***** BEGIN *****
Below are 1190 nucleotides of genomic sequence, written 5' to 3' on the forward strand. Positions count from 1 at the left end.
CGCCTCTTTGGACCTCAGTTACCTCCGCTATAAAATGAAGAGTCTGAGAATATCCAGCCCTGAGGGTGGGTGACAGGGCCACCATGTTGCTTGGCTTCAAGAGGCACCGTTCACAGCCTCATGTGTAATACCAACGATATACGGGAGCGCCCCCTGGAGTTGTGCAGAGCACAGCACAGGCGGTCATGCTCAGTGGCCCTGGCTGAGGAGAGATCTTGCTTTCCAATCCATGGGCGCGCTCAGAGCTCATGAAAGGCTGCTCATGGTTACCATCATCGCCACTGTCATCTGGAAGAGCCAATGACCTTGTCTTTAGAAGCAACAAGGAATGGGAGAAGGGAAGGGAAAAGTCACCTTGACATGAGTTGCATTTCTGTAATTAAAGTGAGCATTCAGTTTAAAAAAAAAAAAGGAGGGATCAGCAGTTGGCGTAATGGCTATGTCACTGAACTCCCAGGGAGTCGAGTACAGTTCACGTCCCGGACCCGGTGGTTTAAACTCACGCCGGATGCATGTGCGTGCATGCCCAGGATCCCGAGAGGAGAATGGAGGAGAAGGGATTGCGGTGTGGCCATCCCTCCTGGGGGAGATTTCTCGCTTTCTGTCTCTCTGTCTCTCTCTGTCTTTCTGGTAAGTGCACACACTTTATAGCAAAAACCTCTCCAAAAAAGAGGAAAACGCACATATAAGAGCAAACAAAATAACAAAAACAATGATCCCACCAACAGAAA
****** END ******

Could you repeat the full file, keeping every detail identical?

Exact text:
Below are 1190 nucleotides of genomic sequence, written 5' to 3' on the forward strand. Positions count from 1 at the left end.
CGCCTCTTTGGACCTCAGTTACCTCCGCTATAAAATGAAGAGTCTGAGAATATCCAGCCCTGAGGGTGGGTGACAGGGCCACCATGTTGCTTGGCTTCAAGAGGCACCGTTCACAGCCTCATGTGTAATACCAACGATATACGGGAGCGCCCCCTGGAGTTGTGCAGAGCACAGCACAGGCGGTCATGCTCAGTGGCCCTGGCTGAGGAGAGATCTTGCTTTCCAATCCATGGGCGCGCTCAGAGCTCATGAAAGGCTGCTCATGGTTACCATCATCGCCACTGTCATCTGGAAGAGCCAATGACCTTGTCTTTAGAAGCAACAAGGAATGGGAGAAGGGAAGGGAAAAGTCACCTTGACATGAGTTGCATTTCTGTAATTAAAGTGAGCATTCAGTTTAAAAAAAAAAAAGGAGGGATCAGCAGTTGGCGTAATGGCTATGTCACTGAACTCCCAGGGAGTCGAGTACAGTTCACGTCCCGGACCCGGTGGTTTAAACTCACGCCGGATGCATGTGCGTGCATGCCCAGGATCCCGAGAGGAGAATGGAGGAGAAGGGATTGCGGTGTGGCCATCCCTCCTGGGGGAGATTTCTCGCTTTCTGTCTCTCTGTCTCTCTCTGTCTTTCTGGTAAGTGCACACACTTTATAGCAAAAACCTCTCCAAAAAAGAGGAAAACGCACATATAAGAGCAAACAAAATAACAAAAACAATGATCCCACCAACAGAAA